[4] See, e.g., United States v. Brown, 540 F.2d 1048, 1054 (10th Cir.1976); State v. Poland, 144 Ariz. 388, 398, 698 P.2d 183, 193 (1985).

[5] Specifically, the Frye court stated:

[W]hile courts will go a long way in admitting expert testimony deduced from a well-recognized scientific principle or discovery, the thing from which the deduction is made must be sufficiently established to have gained general acceptance in the particular field to which it belongs.

Frye, 293 F. at 1014. See, e.g., United States v. Christophe, 833 F.2d 1296, 1299 (9th Cir.1987); United States v. Watson, 587 F.2d 365, 369 (7th Cir.1978).

[6] See, e.g., United States v. Thevis, 665 F.2d 616, 641 (5th Cir.1982); State v. Ammons, 208 Neb. 812, 813, 305 N.W.2d 812, 814 (1981); Porter v. State, 94 Nev. 142, 148, 576 P.2d 275, 278-79 (1978). This argument includes the concern that the introduction of the testimony would lead to an unduly confusing or time-consuming "battle of the experts."

[7] See, e.g., State v. Wheaton, 240 Kan. 345, 351-52, 729 P.2d 1183, 1188 (1986); State v. Lawhorn, 762 S.W.2d 820, 823 (Mo.1988).

[8] See, e.g., United States v. Collins, 395 F. Supp. 629, 636-37 (M.D.Pa.1975) (psychologist's "testimony would have done little more than add a scientific luster to the facts and ideas which were amply presented by cross-examination, counsel's argument to the jury, and the charge of the Court"); State v. Whitmill, 780 S.W.2d 45, 47 (Mo.1989).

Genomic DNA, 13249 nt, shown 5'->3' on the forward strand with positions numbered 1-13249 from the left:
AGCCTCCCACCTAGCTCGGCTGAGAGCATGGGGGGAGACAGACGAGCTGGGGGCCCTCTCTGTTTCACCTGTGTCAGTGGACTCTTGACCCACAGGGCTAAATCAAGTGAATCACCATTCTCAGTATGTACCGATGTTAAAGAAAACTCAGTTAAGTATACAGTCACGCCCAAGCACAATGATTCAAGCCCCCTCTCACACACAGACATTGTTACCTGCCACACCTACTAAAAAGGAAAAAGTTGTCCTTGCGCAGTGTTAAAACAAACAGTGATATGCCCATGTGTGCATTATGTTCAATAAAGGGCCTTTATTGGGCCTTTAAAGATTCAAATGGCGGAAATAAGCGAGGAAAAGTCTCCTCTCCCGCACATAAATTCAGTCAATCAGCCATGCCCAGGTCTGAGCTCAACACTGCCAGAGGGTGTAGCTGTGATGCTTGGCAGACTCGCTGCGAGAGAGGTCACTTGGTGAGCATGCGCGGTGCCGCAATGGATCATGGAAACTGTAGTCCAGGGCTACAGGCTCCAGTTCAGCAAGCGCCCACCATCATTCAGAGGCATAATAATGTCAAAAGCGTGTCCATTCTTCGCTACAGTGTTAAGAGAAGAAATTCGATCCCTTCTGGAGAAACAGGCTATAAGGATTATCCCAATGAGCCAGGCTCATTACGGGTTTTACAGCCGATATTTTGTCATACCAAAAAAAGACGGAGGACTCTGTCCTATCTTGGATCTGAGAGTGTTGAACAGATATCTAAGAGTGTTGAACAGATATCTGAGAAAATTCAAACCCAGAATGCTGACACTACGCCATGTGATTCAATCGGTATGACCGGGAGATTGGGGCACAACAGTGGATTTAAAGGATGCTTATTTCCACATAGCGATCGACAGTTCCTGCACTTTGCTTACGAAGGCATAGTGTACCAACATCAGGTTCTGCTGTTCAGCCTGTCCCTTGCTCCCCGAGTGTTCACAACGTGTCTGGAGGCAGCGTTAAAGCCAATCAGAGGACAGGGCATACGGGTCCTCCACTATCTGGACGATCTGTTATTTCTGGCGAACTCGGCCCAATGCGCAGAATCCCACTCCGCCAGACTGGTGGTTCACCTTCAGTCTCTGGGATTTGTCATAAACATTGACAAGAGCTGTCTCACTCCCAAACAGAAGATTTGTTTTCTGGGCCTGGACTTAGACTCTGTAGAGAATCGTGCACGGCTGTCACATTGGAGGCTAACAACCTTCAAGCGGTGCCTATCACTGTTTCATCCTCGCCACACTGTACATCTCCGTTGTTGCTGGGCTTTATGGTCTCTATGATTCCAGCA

United States v. Telfaire, 469 F.2d 552 (D.C.Cir.1972) is the leading case advocating the use of specific instructions on the factors that influence eyewitness identification. This court, however, has consistently held that when the defendant's theory of the case is mistaken identity, it is not error to refuse a specific instruction on the credibility of eyewitnesses when the jury receives a general instruction on the credibility of witnesses. See, e.g., People v. Fuller, 791 P.2d 702, 707 (Colo.1990); People v. Vigil, 718 P.2d 496, 503 (Colo.1986); People v. Thatcher, 638 P.2d 760, 772 (Colo.1981); People v. Palumbo, 192 Colo. 7, 11, 555 P.2d 521, 524 (1976).